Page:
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This article is from the Encyclopedia of North Carolina edited by William S. Powell. Copyright © 2006 by the University of North Carolina Press. Used by permission of the publisher. For personal use and not for further distribution. Please submit permission requests for other use directly to the publisher.

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Chancery Court

by Louis P. Towles, 2006

Chancery Court, or the Court of Equity and Conscience, was the highest of several courts-Admiralty, Chancery, Claims, Palatine, and General Court-that originated in the Grand Council of early North Carolina as part of a general grant of juridical powers made by the English Crown to the Lords Proprietors in the Carolina charters of 1663 and 1665. The court was composed of the governor, at least five deputies (including a chancery clerk, originally the provincial clerk of court), and sheriffs of the adjacent counties, who were responsible for enforcing all decrees.

The Chancery Court, which did not possess an independent identity prior to the 1690s, held final jurisdiction over lands, wills, administrations, guardianships, and misconduct in high office. These matters were handled on a day-to-day basis by the clerks and justices of the county courts, but-especially in the case of suspected fraud, a complicated trust, or an accidental death-a caveat, or legal protest, might be issued by one party, and for the sum of 40 shillings and assorted fees the case could be appealed to the Chancery Court.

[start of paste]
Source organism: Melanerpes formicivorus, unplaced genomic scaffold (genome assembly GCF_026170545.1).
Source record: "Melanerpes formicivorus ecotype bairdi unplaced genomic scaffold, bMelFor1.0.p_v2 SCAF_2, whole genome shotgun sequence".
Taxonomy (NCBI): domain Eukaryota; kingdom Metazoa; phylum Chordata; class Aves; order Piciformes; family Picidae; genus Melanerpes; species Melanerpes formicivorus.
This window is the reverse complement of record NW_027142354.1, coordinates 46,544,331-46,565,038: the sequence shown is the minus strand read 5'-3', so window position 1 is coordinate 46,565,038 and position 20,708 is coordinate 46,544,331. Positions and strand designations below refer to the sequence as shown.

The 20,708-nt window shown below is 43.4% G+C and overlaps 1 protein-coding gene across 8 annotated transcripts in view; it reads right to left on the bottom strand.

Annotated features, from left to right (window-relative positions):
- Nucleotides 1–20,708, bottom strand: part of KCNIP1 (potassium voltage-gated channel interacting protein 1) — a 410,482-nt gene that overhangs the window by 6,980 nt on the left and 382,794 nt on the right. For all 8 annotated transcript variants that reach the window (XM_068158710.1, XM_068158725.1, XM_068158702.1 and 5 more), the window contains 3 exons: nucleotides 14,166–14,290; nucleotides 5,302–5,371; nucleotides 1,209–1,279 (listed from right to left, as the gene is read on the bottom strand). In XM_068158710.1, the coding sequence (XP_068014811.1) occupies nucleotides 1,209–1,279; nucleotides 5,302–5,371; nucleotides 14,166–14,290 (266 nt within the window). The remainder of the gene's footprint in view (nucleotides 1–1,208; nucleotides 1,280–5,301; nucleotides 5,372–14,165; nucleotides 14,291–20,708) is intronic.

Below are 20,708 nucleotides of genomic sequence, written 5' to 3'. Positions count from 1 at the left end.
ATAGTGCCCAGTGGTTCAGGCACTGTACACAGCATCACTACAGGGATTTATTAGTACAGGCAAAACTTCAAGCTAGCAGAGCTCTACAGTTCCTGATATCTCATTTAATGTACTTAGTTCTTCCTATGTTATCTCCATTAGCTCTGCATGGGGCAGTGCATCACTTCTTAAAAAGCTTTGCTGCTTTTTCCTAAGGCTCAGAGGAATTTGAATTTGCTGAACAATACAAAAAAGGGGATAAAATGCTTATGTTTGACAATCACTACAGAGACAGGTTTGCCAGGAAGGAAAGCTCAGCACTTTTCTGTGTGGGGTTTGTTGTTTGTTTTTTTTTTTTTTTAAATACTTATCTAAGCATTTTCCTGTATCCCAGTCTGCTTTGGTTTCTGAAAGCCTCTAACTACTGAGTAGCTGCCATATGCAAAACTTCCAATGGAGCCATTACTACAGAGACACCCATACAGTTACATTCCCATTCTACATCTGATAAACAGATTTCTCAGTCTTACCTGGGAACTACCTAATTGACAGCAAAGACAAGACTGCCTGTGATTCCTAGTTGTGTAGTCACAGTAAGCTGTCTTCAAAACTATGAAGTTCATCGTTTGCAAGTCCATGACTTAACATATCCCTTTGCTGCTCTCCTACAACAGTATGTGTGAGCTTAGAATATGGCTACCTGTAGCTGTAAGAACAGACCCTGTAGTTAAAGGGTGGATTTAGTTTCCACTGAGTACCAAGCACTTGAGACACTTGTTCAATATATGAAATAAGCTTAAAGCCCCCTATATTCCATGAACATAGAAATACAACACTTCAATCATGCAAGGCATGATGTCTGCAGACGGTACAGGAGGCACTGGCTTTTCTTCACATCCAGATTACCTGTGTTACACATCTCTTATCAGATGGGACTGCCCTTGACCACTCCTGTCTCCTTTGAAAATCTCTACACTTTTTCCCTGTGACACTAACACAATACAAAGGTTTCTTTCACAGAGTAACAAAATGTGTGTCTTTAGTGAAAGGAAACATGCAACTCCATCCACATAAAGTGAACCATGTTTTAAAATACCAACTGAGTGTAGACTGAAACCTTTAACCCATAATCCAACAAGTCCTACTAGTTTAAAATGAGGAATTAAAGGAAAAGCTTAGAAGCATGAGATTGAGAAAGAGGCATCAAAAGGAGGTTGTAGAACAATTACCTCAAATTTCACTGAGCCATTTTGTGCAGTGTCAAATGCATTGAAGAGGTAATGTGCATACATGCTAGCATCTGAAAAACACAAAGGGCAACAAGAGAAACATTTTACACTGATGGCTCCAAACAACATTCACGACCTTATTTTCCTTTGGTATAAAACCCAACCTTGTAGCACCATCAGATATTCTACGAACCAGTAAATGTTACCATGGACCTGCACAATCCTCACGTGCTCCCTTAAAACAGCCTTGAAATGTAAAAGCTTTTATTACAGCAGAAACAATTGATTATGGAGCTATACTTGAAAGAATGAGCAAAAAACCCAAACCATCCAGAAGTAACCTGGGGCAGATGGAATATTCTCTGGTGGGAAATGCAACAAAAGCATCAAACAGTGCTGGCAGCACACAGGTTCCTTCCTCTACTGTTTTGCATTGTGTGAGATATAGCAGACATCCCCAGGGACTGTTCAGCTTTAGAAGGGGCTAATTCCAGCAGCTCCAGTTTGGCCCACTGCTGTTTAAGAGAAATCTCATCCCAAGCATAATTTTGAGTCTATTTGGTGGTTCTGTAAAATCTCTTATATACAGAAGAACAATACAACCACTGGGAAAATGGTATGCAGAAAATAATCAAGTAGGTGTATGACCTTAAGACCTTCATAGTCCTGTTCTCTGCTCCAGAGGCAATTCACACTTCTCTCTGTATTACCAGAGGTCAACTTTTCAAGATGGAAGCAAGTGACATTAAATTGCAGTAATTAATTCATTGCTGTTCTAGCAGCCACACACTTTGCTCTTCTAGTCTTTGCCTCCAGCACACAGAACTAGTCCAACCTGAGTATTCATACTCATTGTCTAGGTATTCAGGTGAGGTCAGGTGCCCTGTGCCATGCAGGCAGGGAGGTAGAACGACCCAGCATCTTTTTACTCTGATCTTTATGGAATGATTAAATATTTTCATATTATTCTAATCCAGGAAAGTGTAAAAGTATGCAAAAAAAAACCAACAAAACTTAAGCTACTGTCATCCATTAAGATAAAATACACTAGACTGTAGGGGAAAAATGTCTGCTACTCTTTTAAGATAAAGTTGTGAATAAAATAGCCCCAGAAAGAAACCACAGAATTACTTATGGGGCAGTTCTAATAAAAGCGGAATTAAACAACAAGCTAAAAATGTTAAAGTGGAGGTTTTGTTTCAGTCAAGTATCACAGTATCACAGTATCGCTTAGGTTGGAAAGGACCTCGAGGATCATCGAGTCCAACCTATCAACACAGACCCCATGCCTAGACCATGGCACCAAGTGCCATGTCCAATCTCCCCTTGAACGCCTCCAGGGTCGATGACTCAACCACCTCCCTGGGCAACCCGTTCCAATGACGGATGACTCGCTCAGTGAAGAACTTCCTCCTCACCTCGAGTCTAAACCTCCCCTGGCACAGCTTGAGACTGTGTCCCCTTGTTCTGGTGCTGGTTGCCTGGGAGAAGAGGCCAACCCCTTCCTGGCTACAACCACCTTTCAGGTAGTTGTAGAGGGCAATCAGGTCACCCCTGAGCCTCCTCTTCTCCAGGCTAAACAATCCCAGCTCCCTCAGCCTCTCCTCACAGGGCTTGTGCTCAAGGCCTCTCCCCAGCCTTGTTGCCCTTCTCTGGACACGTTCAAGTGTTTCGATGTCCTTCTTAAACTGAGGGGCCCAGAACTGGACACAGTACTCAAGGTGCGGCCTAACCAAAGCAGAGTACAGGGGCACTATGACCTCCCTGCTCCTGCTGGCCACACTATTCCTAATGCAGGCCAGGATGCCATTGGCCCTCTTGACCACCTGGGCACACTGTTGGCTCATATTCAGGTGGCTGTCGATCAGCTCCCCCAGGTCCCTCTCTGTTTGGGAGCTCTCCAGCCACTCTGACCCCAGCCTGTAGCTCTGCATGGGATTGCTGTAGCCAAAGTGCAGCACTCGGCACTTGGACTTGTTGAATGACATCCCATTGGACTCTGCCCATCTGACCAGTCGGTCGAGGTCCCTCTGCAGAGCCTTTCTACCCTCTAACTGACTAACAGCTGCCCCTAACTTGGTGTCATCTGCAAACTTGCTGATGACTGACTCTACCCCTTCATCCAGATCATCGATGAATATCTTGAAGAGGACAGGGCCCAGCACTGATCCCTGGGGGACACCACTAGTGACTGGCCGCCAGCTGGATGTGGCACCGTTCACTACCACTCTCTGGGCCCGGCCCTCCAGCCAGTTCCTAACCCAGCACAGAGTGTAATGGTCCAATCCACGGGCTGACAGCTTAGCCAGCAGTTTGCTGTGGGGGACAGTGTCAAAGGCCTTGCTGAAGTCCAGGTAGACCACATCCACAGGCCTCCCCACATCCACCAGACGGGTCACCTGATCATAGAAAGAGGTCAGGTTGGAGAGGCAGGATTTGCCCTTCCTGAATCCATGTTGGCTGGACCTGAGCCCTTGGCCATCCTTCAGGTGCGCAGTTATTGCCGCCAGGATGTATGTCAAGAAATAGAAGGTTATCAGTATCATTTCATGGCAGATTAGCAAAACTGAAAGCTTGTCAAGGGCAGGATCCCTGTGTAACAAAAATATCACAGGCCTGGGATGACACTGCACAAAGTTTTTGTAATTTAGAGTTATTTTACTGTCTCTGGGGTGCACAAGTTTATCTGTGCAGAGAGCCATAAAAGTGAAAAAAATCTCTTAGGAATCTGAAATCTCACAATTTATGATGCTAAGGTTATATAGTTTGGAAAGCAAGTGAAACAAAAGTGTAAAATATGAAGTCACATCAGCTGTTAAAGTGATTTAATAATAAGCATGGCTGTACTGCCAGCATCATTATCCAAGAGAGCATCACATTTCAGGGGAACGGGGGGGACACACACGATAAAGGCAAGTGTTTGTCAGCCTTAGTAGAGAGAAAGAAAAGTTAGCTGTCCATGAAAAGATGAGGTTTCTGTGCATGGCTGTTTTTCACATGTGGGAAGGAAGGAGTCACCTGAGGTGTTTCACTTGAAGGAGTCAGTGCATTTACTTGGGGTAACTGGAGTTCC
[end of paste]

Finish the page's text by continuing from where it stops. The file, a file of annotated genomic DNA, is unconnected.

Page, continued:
The Chancery Court functioned alongside superior and inferior courts until the onset of the American Revolution, when the departure of the royal governor and most of his deputies made the court inoperable. An attempt was made in 1778 to revive chancery, but it failed. Four years later superior courts were clearly empowered to "be and act as a Court of Equity for the same district . . . that the court of chancery" had been. In 1806 the Supreme Court of North Carolina was created to deal with equity as part of its duties.


William S. Price Jr., ed., North Carolina Higher-Court Records, 1702-1708 (1974).

Additional Resources:

Minutes of the North Carolina Court of Chancery, North Carolina. Court of Chancery, March 31, 1729, Volume 03, Pages 13-15, DocSouth, UNC:

Minutes of the General Court of North Carolina, including Chancery Court minutes, North Carolina. General Court, September 24, 1694 - September 29, 1694, Volume 01, Pages 405-423, DocSouth, UNC: